GETTING KICKED BY ROUTE 66: Part One – Two Girlfriends Take a Road Trip Back in Time

Apr 15, 2012 | Food Adventures, Getting Kicked by Route 66, Girls Trek Too, U.S. Travel

Thursday, May 1, 2008

Stephanie has never cut out on her husband for two weeks before. My husband told me, “It’s okay, I’m getting used to it.” I recently returned from a three-week book-research trip to China, stayed home for two weeks, then split again today to start this road trip down Route 66. I already miss Dale, but this rare chance to hang with my longest-time girlfriend promises to be like crazy, man!

Stephanie and I met thirty years ago at Downey High.

Steph and I met thirty years ago at Downey High, in the sleepy Los Angeles suburbs, and we became tight friends. Though our lives have moved in different directions, it always feels comfortable to pick up our friendship again, like throwing on my favorite old leather jacket. It’s a relationship full of embarrassing confessions, unsolicited advice, and no-respect wisecracks, between two former non-joiners who joined each other. What better duo to share a time-machine trip down America’s Blast-from-the-Past Highway, Route 66, a.k.a. The Mother Road? I’ve dubbed this journey “Steph’s and Cara’s Mother F—ing Road Trip”:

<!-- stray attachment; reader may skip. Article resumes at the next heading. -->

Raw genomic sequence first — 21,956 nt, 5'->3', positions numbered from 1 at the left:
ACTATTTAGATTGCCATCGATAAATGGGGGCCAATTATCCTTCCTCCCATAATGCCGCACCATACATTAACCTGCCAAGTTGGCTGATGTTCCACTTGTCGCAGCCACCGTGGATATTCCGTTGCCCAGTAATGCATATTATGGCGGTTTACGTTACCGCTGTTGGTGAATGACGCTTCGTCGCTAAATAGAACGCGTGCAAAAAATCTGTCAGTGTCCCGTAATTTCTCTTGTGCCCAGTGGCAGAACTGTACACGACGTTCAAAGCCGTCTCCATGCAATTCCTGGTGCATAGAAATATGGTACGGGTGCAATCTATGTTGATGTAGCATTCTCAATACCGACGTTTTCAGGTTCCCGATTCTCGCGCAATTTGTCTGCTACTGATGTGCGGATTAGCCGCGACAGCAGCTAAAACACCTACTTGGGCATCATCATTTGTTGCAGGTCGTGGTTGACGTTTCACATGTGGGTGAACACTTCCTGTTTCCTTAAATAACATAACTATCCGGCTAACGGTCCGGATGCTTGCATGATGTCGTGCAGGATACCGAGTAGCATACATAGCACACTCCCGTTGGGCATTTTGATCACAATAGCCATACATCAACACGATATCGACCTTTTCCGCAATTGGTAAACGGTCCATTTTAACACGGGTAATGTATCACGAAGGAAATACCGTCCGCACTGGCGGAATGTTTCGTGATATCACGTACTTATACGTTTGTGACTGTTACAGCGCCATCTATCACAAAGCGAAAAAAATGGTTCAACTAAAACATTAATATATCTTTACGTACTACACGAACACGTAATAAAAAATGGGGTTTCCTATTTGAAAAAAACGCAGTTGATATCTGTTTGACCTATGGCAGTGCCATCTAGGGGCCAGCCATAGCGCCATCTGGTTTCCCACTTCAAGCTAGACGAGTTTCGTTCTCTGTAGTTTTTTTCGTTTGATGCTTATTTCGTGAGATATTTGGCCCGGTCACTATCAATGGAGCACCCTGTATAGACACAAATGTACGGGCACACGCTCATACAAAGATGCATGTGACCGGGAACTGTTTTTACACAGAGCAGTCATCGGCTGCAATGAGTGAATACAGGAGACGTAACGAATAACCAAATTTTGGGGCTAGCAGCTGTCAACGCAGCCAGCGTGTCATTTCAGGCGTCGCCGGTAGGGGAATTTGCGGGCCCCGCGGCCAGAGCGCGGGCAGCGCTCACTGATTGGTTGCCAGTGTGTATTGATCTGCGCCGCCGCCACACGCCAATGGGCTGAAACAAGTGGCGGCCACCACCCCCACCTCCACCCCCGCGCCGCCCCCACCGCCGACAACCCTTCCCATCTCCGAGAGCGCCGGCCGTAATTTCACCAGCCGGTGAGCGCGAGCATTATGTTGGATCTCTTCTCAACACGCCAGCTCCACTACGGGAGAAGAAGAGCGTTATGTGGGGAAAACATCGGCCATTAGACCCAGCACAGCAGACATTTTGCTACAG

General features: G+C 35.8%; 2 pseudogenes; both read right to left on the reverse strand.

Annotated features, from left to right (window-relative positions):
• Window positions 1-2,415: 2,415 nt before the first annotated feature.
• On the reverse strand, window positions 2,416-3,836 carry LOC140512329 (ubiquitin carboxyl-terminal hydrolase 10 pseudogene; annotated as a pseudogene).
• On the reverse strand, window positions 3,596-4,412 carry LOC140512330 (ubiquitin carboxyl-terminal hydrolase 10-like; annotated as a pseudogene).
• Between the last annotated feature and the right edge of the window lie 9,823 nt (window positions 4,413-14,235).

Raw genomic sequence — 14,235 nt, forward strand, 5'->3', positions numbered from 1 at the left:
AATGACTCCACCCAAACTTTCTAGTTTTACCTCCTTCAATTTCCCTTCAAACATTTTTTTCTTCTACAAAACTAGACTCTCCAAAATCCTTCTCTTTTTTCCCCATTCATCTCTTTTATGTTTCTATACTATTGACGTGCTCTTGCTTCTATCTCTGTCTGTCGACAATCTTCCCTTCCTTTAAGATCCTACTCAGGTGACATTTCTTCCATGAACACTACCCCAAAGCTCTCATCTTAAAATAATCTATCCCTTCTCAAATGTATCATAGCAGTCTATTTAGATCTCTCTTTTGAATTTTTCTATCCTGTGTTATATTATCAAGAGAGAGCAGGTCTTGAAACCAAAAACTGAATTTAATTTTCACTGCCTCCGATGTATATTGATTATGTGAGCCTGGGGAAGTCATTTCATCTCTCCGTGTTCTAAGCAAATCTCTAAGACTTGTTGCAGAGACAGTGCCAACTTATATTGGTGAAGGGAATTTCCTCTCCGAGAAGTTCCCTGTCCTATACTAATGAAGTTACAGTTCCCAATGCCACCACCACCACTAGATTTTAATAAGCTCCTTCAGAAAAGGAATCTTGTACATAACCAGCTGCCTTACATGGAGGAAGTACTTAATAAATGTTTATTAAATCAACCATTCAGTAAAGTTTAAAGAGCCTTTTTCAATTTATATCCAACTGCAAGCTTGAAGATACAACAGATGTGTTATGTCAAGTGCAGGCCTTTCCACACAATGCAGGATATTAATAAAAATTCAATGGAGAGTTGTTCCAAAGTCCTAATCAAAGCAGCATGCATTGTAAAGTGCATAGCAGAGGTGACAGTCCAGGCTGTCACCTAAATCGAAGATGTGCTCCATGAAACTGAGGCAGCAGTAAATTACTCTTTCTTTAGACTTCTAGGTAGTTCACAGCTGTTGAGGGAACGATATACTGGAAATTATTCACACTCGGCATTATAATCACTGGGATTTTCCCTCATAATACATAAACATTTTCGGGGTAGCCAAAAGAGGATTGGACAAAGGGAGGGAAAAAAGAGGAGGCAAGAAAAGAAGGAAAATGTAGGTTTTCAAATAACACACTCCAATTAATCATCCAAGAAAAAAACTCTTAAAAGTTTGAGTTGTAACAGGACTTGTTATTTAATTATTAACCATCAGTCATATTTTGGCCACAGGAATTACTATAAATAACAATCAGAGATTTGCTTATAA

What better duo to share a time-machine trip down America’s Blast-from-the-Past Highway, Route 66, a.k.a. The Mother Road?

We arrive at Chicago’s O’Hare airport on two separate flights and meet at Dollar Rental Car, where we immediately start teasing each other. At the sight of Steph’s Pepto-Bismol-pink faux-suede suitcase, I burst into approving laughter.

“That’s the most awful suitcase I’ve ever seen!” – which is to say that I dig it. I snap a photo.

She rolls her eyes. “Oh my God, are you going to be like my dad?”

Steph’s dad turned her early childhood into a bewilderment of obsessive photo-shoots and professionally-lit Christmas mornings that left her blinking and blinded. I’ll confess she might have picked the wrong travel partner if she wanted to avoid triggering post-photographic distress disorder.

“That’s the most awful suitcase I’ve ever seen!” – which is to say that I dig it.